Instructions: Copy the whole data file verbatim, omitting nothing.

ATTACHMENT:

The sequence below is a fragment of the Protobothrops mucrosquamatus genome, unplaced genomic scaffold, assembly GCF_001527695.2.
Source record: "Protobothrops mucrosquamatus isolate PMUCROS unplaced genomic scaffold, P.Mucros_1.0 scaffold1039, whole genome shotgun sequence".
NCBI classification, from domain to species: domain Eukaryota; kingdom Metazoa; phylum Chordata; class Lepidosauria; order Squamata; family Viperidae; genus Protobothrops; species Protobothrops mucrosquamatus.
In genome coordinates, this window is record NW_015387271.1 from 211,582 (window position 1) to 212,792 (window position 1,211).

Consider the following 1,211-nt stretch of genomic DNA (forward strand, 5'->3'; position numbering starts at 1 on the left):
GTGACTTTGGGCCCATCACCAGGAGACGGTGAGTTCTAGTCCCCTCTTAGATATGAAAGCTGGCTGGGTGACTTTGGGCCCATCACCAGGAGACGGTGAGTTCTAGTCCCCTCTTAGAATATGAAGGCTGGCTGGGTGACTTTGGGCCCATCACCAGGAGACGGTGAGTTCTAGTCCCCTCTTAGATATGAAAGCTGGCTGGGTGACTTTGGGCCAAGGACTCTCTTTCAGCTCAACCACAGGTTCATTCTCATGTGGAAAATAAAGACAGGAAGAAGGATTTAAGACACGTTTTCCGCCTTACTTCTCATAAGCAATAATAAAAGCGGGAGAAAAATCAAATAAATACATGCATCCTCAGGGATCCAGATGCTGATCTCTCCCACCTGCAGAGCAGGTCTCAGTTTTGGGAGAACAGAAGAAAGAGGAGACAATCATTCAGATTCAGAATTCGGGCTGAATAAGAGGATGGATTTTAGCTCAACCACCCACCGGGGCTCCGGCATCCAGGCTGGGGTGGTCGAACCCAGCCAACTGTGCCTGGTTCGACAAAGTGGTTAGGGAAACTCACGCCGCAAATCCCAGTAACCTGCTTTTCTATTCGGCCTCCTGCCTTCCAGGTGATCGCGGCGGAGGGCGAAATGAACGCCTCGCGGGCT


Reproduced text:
The sequence below is a fragment of the Protobothrops mucrosquamatus genome, unplaced genomic scaffold, assembly GCF_001527695.2.
Source record: "Protobothrops mucrosquamatus isolate PMUCROS unplaced genomic scaffold, P.Mucros_1.0 scaffold1039, whole genome shotgun sequence".
NCBI classification, from domain to species: domain Eukaryota; kingdom Metazoa; phylum Chordata; class Lepidosauria; order Squamata; family Viperidae; genus Protobothrops; species Protobothrops mucrosquamatus.
In genome coordinates, this window is record NW_015387271.1 from 211,582 (window position 1) to 212,792 (window position 1,211).

Consider the following 1,211-nt stretch of genomic DNA (forward strand, 5'->3'; position numbering starts at 1 on the left):
GTGACTTTGGGCCCATCACCAGGAGACGGTGAGTTCTAGTCCCCTCTTAGATATGAAAGCTGGCTGGGTGACTTTGGGCCCATCACCAGGAGACGGTGAGTTCTAGTCCCCTCTTAGAATATGAAGGCTGGCTGGGTGACTTTGGGCCCATCACCAGGAGACGGTGAGTTCTAGTCCCCTCTTAGATATGAAAGCTGGCTGGGTGACTTTGGGCCAAGGACTCTCTTTCAGCTCAACCACAGGTTCATTCTCATGTGGAAAATAAAGACAGGAAGAAGGATTTAAGACACGTTTTCCGCCTTACTTCTCATAAGCAATAATAAAAGCGGGAGAAAAATCAAATAAATACATGCATCCTCAGGGATCCAGATGCTGATCTCTCCCACCTGCAGAGCAGGTCTCAGTTTTGGGAGAACAGAAGAAAGAGGAGACAATCATTCAGATTCAGAATTCGGGCTGAATAAGAGGATGGATTTTAGCTCAACCACCCACCGGGGCTCCGGCATCCAGGCTGGGGTGGTCGAACCCAGCCAACTGTGCCTGGTTCGACAAAGTGGTTAGGGAAACTCACGCCGCAAATCCCAGTAACCTGCTTTTCTATTCGGCCTCCTGCCTTCCAGGTGATCGCGGCGGAGGGCGAAATGAACGCCTCGCGGGCT